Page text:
Caring for a person is closely linked with compassion; in fact, caring is not possible without compassion. Compassion literally means "to suffer together." It is the feeling that arises when you are confronted with another's suffering, and you feel motivated to relieve that suffering. Compassion is more than empathy, though it is related to it. Empathy refers to our ability to take the perspective of, and feel the emotions of, a suffering person; compassion includes the desire to relieve that suffering.
The Gospel of Luke (10:25-37) gives us a beautiful example of care and compassion in the Samaritan who sees the man robbed and half dead. The Samaritan felt compassion on him, stopped and took care of him. The Fathers of the Church have seen in the Good Samaritan a portrait of Jesus Himself. He looks with compassion on humanity mauled by the Evil One, stripped of human dignity and of the garment of grace. He takes care of wounded human beings, pouring into their wounds His soothing sacramental grace, and entrusting them to the 'inn' - His Church, to be cared for until His Second Coming.
The Gospels do indeed portray Jesus as an eminently compassionate person. It is interesting to see the number of times the Gospels mention that Jesus had compassion. He had compassion on the widow of Nain, and raised up her son (Lk 7:13). He was moved to compassion when He saw the leper; He touched him and healed him (Mk 1:40). He felt compassion for the harried and helpless people, and He gave up a well deserved break to teach them (Mt 9:36). He felt compassion for the hungry crowds, and He multiplied the loaves and fishes. He felt compassion on the two blind men near Jericho, and He touched their eyes and healed them (Mt 20:34). But even more than all these, Jesus' whole life was one of compassionate outpouring to the sick and the suffering. We have the scene in Capernaum where "they brought to Him all who were sick and possessed by demons" (Mk 2:32)—a sea of suffering humanity around the Compassionate Saviour. Jesus reveals, indeed, the compassionate face of God.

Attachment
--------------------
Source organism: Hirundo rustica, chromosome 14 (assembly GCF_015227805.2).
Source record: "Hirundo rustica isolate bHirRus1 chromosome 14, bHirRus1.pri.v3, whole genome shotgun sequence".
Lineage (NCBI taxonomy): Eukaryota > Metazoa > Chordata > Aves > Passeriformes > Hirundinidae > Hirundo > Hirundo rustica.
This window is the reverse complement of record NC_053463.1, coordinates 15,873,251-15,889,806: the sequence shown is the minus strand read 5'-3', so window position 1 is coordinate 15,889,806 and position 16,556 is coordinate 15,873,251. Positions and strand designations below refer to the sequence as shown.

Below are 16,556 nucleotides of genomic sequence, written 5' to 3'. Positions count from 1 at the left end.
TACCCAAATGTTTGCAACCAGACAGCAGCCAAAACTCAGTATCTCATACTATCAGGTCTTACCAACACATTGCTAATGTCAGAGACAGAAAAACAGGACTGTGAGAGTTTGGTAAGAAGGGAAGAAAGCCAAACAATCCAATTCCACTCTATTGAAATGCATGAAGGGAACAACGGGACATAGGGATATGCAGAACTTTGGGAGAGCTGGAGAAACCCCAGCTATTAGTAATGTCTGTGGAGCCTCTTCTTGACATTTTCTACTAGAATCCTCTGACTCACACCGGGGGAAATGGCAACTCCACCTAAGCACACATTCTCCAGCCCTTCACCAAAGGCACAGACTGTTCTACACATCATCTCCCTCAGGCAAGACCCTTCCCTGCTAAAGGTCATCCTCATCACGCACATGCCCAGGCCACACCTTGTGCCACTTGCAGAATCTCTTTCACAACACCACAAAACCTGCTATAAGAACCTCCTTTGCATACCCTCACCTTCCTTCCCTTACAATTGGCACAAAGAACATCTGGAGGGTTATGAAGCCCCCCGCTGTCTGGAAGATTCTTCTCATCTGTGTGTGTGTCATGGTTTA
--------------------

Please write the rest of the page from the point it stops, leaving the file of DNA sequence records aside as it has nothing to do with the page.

Pope Francis, by his life of reaching out to the afflicted and by his teaching, has emphasised the need of a compassionate approach in all our dealings, whether it be to the sick and suffering, migrants, those in irregular marriages, people with a same sex orientation, and so on. In a particular way, he has emphasised compassionate care of the terminally ill. In a speech to healthcare professionals from Spain and Latin America, the Pope affirmed: "Growing acceptance of euthanasia does not indicate increased compassion, but highlights the rise of a selfish 'throwaway culture' that casts aside the sick, the dying and those who do not satisfy the perceived requirements of a healthy life." He added: "True compassion does not marginalise, humiliate or exclude, much less celebrate a patient's passing away."
Euthanasia is not the answer to terminal illness. Palliative care is an answer. We rejoice in the growing awareness of the need of palliative healthcare. This year, our Diocesan Human Life Committee celebrates 20 years of its existence. This week's issue of The Examiner focuses on Palliative Care. The Diocesan Human Life Committee salutes the big army of healthcare personnel in hospitals and in homes who dedicate their lives to compassionate caring of the terminally ill.
+ Bishop Agnelo Gracias
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